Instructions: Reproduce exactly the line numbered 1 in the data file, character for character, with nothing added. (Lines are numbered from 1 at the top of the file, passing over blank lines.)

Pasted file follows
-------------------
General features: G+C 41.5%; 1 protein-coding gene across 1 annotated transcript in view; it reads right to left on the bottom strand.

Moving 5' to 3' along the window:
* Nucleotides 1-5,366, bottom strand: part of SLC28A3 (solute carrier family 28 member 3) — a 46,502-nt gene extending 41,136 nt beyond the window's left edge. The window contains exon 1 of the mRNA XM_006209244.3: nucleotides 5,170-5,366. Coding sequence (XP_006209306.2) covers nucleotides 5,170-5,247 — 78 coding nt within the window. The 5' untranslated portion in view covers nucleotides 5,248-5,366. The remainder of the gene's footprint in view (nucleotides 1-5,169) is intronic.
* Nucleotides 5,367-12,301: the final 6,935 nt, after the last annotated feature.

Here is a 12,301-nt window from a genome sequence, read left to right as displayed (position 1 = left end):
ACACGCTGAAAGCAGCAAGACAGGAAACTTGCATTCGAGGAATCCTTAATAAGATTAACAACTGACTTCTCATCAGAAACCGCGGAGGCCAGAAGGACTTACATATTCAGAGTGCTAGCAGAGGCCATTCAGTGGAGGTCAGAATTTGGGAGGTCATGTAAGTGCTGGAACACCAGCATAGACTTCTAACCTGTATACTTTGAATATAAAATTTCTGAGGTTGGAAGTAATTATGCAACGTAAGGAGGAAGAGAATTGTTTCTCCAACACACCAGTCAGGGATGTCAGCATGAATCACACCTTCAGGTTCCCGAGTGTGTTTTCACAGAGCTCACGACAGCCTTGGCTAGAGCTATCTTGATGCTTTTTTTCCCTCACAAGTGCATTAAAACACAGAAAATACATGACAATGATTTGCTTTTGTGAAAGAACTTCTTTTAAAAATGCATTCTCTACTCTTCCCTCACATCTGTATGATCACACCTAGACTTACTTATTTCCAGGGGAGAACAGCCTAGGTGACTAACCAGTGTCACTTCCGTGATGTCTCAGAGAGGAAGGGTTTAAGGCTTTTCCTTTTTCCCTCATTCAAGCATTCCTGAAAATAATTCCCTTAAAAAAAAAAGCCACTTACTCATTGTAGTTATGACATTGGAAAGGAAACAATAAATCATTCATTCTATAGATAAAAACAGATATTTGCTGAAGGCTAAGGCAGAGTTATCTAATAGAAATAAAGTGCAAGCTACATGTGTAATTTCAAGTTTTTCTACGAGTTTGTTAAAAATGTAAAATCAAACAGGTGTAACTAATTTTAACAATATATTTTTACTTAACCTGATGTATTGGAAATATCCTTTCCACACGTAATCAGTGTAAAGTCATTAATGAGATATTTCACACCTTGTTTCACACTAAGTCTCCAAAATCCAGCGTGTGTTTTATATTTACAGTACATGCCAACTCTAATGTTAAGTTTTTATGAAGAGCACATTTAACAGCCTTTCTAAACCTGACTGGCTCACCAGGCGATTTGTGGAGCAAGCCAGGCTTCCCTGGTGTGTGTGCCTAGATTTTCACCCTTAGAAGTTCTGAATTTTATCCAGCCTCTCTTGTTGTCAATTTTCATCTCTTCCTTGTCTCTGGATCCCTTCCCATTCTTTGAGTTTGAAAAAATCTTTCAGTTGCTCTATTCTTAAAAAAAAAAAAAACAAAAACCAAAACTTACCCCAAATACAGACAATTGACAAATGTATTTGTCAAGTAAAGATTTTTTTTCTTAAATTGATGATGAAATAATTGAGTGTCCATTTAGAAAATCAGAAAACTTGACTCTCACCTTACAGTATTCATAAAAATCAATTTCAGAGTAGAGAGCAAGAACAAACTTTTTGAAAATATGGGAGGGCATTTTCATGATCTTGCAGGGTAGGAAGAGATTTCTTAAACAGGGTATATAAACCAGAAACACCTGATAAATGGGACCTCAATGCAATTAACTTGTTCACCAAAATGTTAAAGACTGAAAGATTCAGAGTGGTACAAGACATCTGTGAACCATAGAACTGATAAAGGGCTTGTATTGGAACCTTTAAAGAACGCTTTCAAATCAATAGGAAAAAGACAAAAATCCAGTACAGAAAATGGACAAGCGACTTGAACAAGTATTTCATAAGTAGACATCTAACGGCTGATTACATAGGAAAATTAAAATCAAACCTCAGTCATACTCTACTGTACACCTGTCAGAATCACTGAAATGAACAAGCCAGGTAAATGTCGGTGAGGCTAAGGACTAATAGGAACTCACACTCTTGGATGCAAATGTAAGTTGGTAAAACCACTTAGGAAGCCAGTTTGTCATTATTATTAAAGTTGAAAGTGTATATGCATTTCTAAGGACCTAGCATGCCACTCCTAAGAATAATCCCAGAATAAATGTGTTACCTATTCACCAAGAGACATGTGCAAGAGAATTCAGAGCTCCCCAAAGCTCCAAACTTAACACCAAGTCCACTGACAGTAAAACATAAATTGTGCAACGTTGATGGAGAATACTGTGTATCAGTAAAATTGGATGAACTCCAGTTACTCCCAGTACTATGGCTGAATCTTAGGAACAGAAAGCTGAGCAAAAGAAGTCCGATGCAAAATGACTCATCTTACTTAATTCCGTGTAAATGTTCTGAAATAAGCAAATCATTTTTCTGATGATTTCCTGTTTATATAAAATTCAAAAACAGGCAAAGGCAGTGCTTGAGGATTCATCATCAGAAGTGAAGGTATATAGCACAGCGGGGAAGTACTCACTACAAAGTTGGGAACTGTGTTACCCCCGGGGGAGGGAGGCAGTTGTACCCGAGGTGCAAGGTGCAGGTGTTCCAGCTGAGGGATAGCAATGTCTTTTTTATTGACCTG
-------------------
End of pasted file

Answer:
General features: G+C 41.5%; 1 protein-coding gene across 1 annotated transcript in view; it reads right to left on the bottom strand.